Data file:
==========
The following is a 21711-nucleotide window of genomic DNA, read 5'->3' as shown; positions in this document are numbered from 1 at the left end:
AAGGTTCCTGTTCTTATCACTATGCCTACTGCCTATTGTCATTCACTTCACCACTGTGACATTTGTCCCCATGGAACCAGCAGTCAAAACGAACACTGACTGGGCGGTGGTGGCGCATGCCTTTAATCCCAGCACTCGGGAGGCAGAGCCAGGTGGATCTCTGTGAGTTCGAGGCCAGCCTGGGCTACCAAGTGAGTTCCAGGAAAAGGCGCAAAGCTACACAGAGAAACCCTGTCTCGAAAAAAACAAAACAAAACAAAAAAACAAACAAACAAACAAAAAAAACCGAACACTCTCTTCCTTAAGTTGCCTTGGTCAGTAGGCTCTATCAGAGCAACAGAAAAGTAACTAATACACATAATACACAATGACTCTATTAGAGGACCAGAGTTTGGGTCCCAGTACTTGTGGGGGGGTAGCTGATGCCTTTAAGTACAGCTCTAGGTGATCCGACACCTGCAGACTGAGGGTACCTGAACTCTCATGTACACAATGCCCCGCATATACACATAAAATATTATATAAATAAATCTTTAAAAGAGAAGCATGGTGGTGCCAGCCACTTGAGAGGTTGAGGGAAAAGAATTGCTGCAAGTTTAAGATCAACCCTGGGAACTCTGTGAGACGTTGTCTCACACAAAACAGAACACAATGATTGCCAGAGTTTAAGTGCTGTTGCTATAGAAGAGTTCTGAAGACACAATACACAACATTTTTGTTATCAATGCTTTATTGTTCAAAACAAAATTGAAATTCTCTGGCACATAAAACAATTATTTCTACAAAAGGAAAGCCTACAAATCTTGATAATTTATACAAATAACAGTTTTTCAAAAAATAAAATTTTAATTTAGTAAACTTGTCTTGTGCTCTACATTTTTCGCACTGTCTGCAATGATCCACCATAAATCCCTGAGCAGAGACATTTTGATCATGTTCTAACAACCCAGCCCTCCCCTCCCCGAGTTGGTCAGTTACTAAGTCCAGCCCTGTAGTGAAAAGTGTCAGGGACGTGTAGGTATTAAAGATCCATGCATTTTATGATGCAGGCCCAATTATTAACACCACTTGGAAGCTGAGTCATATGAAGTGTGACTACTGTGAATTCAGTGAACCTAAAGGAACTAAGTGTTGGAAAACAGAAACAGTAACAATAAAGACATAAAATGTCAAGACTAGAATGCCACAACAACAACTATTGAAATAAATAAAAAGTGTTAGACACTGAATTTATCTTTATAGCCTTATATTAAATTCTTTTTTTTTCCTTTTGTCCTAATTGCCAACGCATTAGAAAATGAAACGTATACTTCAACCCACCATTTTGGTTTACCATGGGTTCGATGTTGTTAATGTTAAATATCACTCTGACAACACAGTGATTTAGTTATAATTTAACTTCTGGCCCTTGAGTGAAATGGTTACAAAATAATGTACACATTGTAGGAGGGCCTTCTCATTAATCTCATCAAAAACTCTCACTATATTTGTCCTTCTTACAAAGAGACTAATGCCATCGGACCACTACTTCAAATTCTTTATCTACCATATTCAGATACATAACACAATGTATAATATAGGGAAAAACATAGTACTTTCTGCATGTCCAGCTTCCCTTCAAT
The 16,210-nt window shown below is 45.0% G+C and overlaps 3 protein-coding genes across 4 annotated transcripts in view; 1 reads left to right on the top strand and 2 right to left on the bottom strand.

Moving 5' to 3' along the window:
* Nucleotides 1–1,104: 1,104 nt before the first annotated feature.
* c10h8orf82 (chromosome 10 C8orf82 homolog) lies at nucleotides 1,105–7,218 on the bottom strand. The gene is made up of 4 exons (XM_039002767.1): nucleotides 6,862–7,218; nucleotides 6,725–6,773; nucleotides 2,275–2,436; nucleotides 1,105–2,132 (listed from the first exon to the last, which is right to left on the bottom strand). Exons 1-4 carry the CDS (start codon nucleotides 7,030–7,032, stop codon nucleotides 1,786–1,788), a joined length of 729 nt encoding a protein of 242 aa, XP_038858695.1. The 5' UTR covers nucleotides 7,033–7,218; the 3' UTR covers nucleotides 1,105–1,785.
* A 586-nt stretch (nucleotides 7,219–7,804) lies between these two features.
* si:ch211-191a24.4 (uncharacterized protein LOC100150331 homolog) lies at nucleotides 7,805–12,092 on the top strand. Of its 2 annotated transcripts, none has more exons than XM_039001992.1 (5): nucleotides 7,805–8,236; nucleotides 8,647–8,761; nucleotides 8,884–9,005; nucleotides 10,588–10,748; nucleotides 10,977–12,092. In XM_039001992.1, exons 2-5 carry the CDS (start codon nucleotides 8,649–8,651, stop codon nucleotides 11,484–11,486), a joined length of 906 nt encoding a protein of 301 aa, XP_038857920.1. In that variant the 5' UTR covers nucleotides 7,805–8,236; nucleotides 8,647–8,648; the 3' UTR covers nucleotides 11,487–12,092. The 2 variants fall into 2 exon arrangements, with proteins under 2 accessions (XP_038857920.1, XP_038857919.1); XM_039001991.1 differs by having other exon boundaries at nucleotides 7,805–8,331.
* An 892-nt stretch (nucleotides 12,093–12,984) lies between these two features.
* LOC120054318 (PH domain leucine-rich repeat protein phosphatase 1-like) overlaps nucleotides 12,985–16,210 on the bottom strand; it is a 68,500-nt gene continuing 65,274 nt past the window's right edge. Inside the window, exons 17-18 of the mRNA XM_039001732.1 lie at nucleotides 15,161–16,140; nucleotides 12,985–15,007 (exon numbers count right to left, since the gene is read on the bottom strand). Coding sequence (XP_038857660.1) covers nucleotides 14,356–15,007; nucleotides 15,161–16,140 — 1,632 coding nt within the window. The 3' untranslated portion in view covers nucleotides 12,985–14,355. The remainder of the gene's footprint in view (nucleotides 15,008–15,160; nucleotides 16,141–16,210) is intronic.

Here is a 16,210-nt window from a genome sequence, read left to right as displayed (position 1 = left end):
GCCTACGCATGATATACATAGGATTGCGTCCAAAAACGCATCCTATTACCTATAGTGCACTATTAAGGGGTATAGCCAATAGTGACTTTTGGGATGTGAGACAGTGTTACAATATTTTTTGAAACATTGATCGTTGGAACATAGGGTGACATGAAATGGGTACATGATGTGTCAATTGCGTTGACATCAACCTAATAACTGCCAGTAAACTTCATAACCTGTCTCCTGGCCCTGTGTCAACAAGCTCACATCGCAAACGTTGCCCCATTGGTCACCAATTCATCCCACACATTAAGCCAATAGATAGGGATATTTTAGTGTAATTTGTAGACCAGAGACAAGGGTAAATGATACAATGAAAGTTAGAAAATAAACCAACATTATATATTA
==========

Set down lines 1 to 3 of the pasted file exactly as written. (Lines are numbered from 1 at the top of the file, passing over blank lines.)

The following is a 21711-nucleotide window of genomic DNA, read 5'->3' as shown; positions in this document are numbered from 1 at the left end:
AAGGTTCCTGTTCTTATCACTATGCCTACTGCCTATTGTCATTCACTTCACCACTGTGACATTTGTCCCCATGGAACCAGCAGTCAAAACGAACACTGACTGGGCGGTGGTGGCGCATGCCTTTAATCCCAGCACTCGGGAGGCAGAGCCAGGTGGATCTCTGTGAGTTCGAGGCCAGCCTGGGCTACCAAGTGAGTTCCAGGAAAAGGCGCAAAGCTACACAGAGAAACCCTGTCTCGAAAAAAACAAAACAAAACAAAAAAACAAACAAACAAACAAAAAAAACCGAACACTCTCTTCCTTAAGTTGCCTTGGTCAGTAGGCTCTATCAGAGCAACAGAAAAGTAACTAATACACATAATACACAATGACTCTATTAGAGGACCAGAGTTTGGGTCCCAGTACTTGTGGGGGGGTAGCTGATGCCTTTAAGTACAGCTCTAGGTGATCCGACACCTGCAGACTGAGGGTACCTGAACTCTCATGTACACAATGCCCCGCATATACACATAAAATATTATATAAATAAATCTTTAAAAGAGAAGCATGGTGGTGCCAGCCACTTGAGAGGTTGAGGGAAAAGAATTGCTGCAAGTTTAAGATCAACCCTGGGAACTCTGTGAGACGTTGTCTCACACAAAACAGAACACAATGATTGCCAGAGTTTAAGTGCTGTTGCTATAGAAGAGTTCTGAAGACACAATACACAACATTTTTGTTATCAATGCTTTATTGTTCAAAACAAAATTGAAATTCTCTGGCACATAAAACAATTATTTCTACAAAAGGAAAGCCTACAAATCTTGATAATTTATACAAATAACAGTTTTTCAAAAAATAAAATTTTAATTTAGTAAACTTGTCTTGTGCTCTACATTTTTCGCACTGTCTGCAATGATCCACCATAAATCCCTGAGCAGAGACATTTTGATCATGTTCTAACAACCCAGCCCTCCCCTCCCCGAGTTGGTCAGTTACTAAGTCCAGCCCTGTAGTGAAAAGTGTCAGGGACGTGTAGGTATTAAAGATCCATGCATTTTATGATGCAGGCCCAATTATTAACACCACTTGGAAGCTGAGTCATATGAAGTGTGACTACTGTGAATTCAGTGAACCTAAAGGAACTAAGTGTTGGAAAACAGAAACAGTAACAATAAAGACATAAAATGTCAAGACTAGAATGCCACAACAACAACTATTGAAATAAATAAAAAGTGTTAGACACTGAATTTATCTTTATAGCCTTATATTAAATTCTTTTTTTTTCCTTTTGTCCTAATTGCCAACGCATTAGAAAATGAAACGTATACTTCAACCCACCATTTTGGTTTACCATGGGTTCGATGTTGTTAATGTTAAATATCACTCTGACAACACAGTGATTTAGTTATAATTTAACTTCTGGCCCTTGAGTGAAATGGTTACAAAATAATGTACACATTGTAGGAGGGCCTTCTCATTAATCTCATCAAAAACTCTCACTATATTTGTCCTTCTTACAAAGAGACTAATGCCATCGGACCACTACTTCAAATTCTTTATCTACCATATTCAGATACATAACACAATGTATAATATAGGGAAAAACATAGTACTTTCTGCATGTCCAGCTTCCCTTCAAT
The 16,210-nt window shown below is 45.0% G+C and overlaps 3 protein-coding genes across 4 annotated transcripts in view; 1 reads left to right on the top strand and 2 right to left on the bottom strand.